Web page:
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Deuteronomy

Author: Walter Brueggemann
Publisher: Nashville, TN : Abingdon Press, [2001] ©2001
Series: Abingdon Old Testament commentaries.
Edition/Format:   eBook : Document : EnglishView all editions and formats
Summary:
"Brueggemann takes full account of the most important current scholarship and secondary literature, while not attempting to summarize that literature or to engage in technical academic debate. The fundamental concern of this and every volume is analysis and discussion of the literary, socio-historical, theological, and ethical dimensions of the biblical texts themselves. Each volume attends to issues of special  Read more...
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Genre/Form: Electronic books
Commentaries
Additional Physical Format: Print version:
Brueggemann, Walter.
Deuteronomy.
Nashville, TN : Abingdon Press, ©2001
(DLC) 2001033652
(OCoLC)46959785
Material Type: Document, Internet resource
Document Type: Internet Resource, Computer File
All Authors / Contributors: Walter Brueggemann
ISBN: 9781426750519 142675051X
OCLC Number: 904547479
Description: 1 online resource.
Contents: Memory as context for interpretation (1:1-3:29) --
An urgent, land-securing decision (4:1-43) --
Remembering the decisive confrontation (4:44-5:33) --
The threat of amnesia (6:1-25) --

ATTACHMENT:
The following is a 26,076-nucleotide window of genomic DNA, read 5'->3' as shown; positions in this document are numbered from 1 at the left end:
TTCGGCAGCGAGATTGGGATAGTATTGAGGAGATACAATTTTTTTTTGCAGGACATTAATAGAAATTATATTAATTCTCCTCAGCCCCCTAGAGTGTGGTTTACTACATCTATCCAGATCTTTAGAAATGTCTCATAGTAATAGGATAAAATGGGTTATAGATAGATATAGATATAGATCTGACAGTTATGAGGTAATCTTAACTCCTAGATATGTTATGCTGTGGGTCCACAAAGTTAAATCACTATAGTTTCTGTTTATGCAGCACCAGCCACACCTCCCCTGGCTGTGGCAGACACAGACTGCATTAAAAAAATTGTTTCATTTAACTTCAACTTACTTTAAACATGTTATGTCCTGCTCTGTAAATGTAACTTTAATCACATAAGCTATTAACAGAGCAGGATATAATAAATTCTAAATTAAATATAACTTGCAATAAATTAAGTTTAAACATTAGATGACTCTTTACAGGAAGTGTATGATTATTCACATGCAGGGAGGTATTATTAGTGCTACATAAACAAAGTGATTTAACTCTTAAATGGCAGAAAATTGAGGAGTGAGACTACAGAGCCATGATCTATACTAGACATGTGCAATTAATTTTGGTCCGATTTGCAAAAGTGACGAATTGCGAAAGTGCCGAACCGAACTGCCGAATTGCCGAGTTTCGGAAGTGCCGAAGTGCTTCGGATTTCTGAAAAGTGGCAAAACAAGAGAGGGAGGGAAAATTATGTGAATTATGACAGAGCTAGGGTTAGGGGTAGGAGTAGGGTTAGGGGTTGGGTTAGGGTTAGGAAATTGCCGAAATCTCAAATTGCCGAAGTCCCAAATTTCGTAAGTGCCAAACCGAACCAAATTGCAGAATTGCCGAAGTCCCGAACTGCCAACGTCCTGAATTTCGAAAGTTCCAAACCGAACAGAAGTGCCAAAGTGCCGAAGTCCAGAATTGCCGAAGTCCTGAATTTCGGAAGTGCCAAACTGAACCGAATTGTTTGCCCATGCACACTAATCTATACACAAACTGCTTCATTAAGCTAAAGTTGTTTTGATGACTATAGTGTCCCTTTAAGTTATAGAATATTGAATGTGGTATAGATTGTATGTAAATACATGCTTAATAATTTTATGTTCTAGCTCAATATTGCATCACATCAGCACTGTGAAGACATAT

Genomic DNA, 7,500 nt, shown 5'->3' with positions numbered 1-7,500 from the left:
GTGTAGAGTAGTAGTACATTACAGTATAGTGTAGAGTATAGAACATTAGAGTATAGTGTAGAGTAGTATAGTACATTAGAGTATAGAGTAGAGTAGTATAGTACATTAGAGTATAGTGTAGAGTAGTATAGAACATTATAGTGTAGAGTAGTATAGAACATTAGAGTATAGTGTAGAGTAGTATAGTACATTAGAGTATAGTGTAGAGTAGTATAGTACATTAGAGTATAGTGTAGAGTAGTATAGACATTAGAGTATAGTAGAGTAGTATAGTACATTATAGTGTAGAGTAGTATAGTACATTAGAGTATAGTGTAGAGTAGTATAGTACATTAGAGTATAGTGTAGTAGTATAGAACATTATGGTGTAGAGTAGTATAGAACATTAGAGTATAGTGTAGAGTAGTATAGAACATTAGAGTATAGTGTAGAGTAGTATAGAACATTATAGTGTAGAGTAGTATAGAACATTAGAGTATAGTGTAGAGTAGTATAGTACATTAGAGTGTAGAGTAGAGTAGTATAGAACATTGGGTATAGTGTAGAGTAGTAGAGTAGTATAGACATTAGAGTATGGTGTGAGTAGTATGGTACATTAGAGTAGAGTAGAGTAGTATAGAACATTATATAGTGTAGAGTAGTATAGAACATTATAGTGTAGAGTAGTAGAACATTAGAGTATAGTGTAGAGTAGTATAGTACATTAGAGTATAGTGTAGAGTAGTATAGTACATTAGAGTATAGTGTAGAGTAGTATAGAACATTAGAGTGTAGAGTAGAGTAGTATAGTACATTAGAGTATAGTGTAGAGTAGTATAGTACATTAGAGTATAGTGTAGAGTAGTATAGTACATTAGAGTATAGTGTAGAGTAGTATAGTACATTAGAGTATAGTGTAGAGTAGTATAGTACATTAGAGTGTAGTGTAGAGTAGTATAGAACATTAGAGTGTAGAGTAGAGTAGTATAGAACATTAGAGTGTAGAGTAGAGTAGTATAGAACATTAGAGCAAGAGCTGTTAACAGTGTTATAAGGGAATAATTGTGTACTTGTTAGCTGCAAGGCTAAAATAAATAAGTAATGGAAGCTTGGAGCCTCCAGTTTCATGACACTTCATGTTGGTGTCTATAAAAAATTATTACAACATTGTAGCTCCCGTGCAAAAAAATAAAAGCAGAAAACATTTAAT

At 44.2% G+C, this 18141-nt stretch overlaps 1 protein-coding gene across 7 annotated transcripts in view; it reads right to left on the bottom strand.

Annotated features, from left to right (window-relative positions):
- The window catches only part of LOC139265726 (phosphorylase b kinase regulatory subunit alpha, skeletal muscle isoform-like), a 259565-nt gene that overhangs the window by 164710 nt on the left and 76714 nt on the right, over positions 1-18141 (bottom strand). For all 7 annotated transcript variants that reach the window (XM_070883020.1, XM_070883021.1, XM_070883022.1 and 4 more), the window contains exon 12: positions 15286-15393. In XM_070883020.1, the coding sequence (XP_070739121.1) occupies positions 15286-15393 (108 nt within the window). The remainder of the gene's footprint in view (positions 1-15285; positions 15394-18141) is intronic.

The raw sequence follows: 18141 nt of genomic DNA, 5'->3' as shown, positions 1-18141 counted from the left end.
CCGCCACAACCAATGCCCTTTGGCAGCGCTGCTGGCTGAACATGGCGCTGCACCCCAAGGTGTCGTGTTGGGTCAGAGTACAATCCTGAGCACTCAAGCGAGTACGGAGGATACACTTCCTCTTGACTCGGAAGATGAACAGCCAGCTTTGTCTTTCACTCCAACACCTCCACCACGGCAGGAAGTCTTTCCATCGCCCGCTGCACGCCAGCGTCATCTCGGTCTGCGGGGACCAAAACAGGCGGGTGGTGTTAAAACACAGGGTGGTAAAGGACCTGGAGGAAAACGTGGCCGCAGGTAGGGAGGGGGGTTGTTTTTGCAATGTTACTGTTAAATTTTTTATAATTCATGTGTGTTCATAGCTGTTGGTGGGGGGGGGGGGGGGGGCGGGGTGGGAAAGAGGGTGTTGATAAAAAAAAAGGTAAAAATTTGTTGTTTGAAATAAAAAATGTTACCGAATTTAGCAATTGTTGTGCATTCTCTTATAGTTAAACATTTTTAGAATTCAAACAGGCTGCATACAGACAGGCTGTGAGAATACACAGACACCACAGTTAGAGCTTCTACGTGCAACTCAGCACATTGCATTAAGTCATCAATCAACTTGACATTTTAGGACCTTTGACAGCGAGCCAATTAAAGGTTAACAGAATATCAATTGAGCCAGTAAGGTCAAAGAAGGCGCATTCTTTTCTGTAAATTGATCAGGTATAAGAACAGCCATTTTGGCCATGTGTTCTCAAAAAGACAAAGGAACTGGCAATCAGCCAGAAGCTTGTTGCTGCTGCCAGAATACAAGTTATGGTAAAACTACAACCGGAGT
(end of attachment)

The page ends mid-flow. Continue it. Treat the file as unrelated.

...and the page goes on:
The wonder and rigor of being chosen (7:1-26) --
Faith as alternative to complacency as alternative to deprivation (8:1-20) --
Israel reconstituted by prayer and generosity (9:1-10:11) --
Imitations of a caring God (10:12-22) --
A land watched over (11:1-32) --
The statutes and the ordinances (12-25) --
A declaration unashamed (26:1-29) --
Becoming the people of YHWH (27:1-26) --
The "if" of heads or tails (28:1-29:1) --
Pardon refused (29:2-29) --
On rechoosing (30:1-20) --
The ominous future as a matrix of call (31:1-29) --
Massive judgment, surprising hope (31:30-32:52) --
A people with an assured future (33:1-29) --
Moses, banned but unequaled (34:1-12).
Series Title: Abingdon Old Testament commentaries.
Responsibility: Walter Brueggemann.

Abstract:

"Brueggemann takes full account of the most important current scholarship and secondary literature, while not attempting to summarize that literature or to engage in technical academic debate. The fundamental concern of this and every volume is analysis and discussion of the literary, socio-historical, theological, and ethical dimensions of the biblical texts themselves. Each volume attends to issues of special concern to students of the Bible: literary genre, structure and character of the writing, occasion and situational context of the writing, wider social and historical context, the theological and ethical significance of the writing within these several contexts, and other similar issues." "In this volume on Deuteronomy, Brueggemann shows the importance of the biblical book for the shape and substance of Israel's faith. Deuteronomy gave classic articulation to the main themes characteristic of Judaism, and, derivatively, of Christianity. Brueggemann emphasizes that Deuteronomy is an expression of covenant theology, whereby YHWH and Israel are pledged to exclusive loyalty and fidelity to each other; YHWH is to assure the well-being of Israel, and Israel is to live in trust and obedience to YHWH. In examining the relationship of Israel to God, Brueggemann makes suggestions on how such covenant fidelity might be lived out by believers today."--Jacket.

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